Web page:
A high severity vulnerability has been found in RARLAB’s popular Windows file archiver WinRAR. Security researchers at the Zero Day Initiative who first identified this vulnerability in June have published a security advisory about this flaw now that an update has been issued by the vendor. This vulnerability has the possibility of allowing remote, unauthenticated attackers to execute code on a system after a malicious RAR file is opened by their target.
Tracked as CVE-2023-40477 this vulnerability has been given a high severity rating and a CVSS base score of 7.8. This vulnerability occurs when the software attempts to process recovery volumes. For an attacker to exploit this flaw, they must first convince the victim to access a malicious page or open a malicious file on the target device. This allows the attacker to perform this exploit remotely and without the need for authentication, however it does require utilising other methods such as social engineering in order to trick the victim into opening the malicious archive and trigger the attack. Incorrect validation of user-supplied data causes the software to access information past the end of the allocated buffer. This buffer overflow can then result in arbitrary code execution by the attacker on the affected system.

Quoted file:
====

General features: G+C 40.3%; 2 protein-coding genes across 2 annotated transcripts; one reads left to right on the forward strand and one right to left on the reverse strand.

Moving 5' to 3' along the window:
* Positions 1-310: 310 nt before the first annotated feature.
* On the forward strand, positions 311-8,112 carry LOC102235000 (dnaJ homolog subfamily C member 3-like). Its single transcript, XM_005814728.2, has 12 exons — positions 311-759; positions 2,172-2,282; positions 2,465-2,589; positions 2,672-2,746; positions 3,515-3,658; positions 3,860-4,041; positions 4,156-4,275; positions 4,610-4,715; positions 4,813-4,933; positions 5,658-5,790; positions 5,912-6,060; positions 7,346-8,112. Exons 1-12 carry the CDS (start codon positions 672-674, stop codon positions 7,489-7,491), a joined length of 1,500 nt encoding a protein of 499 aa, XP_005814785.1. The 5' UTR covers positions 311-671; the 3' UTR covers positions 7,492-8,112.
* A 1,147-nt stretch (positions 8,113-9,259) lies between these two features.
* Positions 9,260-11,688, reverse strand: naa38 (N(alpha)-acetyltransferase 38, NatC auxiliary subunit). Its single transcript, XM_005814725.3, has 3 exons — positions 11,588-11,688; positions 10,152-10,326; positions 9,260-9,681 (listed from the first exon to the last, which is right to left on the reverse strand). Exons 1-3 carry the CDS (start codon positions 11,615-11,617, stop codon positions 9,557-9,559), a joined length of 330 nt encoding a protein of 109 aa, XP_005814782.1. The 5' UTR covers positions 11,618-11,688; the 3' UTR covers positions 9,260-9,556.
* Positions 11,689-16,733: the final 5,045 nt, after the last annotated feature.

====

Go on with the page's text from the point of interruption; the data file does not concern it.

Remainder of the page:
The newest release version of WinRAR patches this flaw, amongst other bug fixes. This is the final release of version 6.23, meaning the beta version is no longer available to download. Users should update to this most recent version in order to apply the vendor’s patch for this flaw and prevent exploitation of their systems. Also patched in this update is a fix for a bug that causes the wrong file to start after an item within a specially crafted archive is double clicked by a user. This flaw is also considered to be a high severity issue so should also be resolved by users as soon as possible.